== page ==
Suppose a pathologist was to say, “Because I am not a GP I do not belong here.” Or a GP was to say, “Because I am not a cardio-thoracic surgeon I do not belong here.” No, (paraphrasing St Paul) we are all parts of one body of medical enterprise, and the patients need different doctors at different times – sometimes more specialised and sometimes more general.
Why then do we tolerate operating in a system that sets up clinical, intellectual, and financial incentives that divide doctor against doctor, primary care against secondary care, NHS against social care? Why do we tolerate working in a system where the outcome is so much less than the sum of its parts? And why does the government allow the mess to continue whilst lamenting that any improvements are not commensurate with the money spent?
The division of medicine into primary and secondary care is long standing, but it is now unhelpful. It prevents innovative thinking about how we could use healthcare system resources well, so that we could treat patients more effectively, systematically, and more cheaply. It is the long standing (pre 1900) reification of this flaw into the GP to consultant referral system, and then the more recent (internal market, post 1990) move to make each referral decision into an itemised and charged for commissioning decision that has led us to the current much needed “listening pause” over the government’s current Health and Social Care Bill.
The financial and intellectual arrangements that divide the NHS and social care into parts are fundamentally flawed. They are mental clutter that should be cleared out. If this was done then we could start to think more usefully about how we make the health and social care systems work well- to give a decent integrated and co-ordinated service to patients- and a sensible work life for the staff.
The division of medicine into primary and secondary care is now administrative and financial rather than clinically relevant. Many diseases, for example diabetes care, now need a local network approach rather than a specialised clinic.
But services are not commissioned across primary and secondary care. Instead each side has to defend its own silo, and so we hear system noise about “unsupported transfers of responsibility and workload” and “bed blocking” rather than quiet discussion of who does what where, and moving the money to support an agreed outcome. Too often in the NHS the form is dictating the function, when the function should dictate the form.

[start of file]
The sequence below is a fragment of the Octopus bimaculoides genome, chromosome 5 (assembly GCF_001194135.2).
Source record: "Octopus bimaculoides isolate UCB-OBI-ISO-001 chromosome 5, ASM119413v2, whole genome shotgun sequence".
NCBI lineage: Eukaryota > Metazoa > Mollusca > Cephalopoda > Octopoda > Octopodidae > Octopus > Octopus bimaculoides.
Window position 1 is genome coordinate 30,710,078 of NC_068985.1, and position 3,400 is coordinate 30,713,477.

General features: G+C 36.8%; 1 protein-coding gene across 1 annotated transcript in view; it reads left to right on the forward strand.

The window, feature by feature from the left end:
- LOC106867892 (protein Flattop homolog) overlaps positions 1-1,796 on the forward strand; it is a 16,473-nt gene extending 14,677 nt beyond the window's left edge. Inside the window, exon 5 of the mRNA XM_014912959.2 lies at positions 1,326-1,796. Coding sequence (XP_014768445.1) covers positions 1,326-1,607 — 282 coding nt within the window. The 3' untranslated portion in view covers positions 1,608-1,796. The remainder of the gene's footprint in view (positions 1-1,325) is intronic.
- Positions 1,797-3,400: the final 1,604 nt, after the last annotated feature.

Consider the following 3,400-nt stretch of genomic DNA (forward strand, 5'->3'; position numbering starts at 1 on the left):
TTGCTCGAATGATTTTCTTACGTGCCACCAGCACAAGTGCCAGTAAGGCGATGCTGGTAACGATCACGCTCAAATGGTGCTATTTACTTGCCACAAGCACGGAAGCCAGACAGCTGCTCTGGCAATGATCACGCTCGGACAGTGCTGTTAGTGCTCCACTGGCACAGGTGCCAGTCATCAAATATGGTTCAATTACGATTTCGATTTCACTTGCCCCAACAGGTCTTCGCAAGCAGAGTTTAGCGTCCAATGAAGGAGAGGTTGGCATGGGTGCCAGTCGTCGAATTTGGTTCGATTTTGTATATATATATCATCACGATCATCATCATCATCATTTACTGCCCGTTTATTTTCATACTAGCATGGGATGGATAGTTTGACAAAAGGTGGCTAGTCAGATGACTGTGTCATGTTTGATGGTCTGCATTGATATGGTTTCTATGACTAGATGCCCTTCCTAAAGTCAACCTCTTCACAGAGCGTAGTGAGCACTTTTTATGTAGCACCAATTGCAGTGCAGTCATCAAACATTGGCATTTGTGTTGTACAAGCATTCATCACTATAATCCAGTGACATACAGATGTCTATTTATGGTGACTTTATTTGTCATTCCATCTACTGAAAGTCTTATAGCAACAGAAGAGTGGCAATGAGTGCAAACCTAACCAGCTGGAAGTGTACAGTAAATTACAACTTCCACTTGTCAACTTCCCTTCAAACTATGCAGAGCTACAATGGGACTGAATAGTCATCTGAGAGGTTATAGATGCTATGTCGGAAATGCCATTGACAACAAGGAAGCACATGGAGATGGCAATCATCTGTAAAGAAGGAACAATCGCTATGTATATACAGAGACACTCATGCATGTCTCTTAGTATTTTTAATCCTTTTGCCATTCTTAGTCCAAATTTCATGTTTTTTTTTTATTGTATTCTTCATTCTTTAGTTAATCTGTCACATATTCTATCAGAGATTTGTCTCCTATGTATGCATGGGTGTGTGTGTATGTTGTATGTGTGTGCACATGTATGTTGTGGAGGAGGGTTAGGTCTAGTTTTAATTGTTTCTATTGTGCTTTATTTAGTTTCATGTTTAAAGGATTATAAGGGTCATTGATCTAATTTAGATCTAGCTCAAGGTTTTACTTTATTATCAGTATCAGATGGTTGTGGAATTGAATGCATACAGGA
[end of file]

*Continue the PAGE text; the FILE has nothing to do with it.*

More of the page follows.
Sometimes the NHS seems to treat patients as problems to be moved from one place to another, and not as continuous people who need care from various resources within the NHS and social care system. This system is poor, and as Lakhani and Baker put it, “Interfaces of care are dangerous places for patients, and their care is often disrupted when it crosses interfaces in health and social care.” That this statement is difficult to deny is an indictment of our current systems. Our present silo based care system is a hazard, not a help, to patients.
I hope that I have demonstrated that the division of medicine into primary and secondary care and into health or social care is a false division that mismatches the needs of patients. This system has inbuilt inefficiency as the parts have to squabble amongst themselves for resources, behaving as if they are strangers to one another, rather than as parts of a larger system.
The current NHS structural and economic drivers towards primary care being seen as commissioning secondary care have been in place for many years. They became especially stark in the current Health and Social Care Bill. In their current guise they are likely to make silo thinking stronger rather than weaker. As Stephen Dorrell put it, “The heart of the problem is that health and social care is riddled with separate bureaucracies. Acute hospitals, GP surgeries, community health services and social service departments — to name only the four principal categories — all run separate budgets with separate management structures and, critically, separate information systems.”
If the NHS is to survive, and if some form of welfare state is to remain affordable, we can no longer afford an inefficient system of squabbling parts. To achieve this commissioning needs to be at a level above direct service provision, and needs to be of whole pathways of care across primary, secondary and social care boundaries. It will not work if it is done to one part of the system by another.
I would suggest these commissioning bodies would be area based and democratically elected. Commissioning must became a specific function in its own right, and not merely something bolted onto primary care- which is already busy enough with its own workload.
At present the NHS achieves a lot less than the sum of its parts. This is its great failing. Moving towards local, integrated and co-ordinated services would be a move forward, both for care standards and for financial efficiency. The whole needs to become a lot greater than any one part of the service, and the financial incentives need to drive clinical and organisational behaviour towards this.
Peter Davies is a GP in Halifax. He is involved in the local commissioning consortium in Calderdale, believing it is better to be involved than not.
Competing interests: I am an elected member of the Calderdale Commissioning Consortium. In this paid role I am trying to make the new commissioning arrangements work to achieve better overall outcomes for patients in Calderdale. I am not sure that the new format is the best possible, but I am doing my best along with colleagues to make it work well for patients. In this article I am writing personally and not on behalf of the consortium or any other body.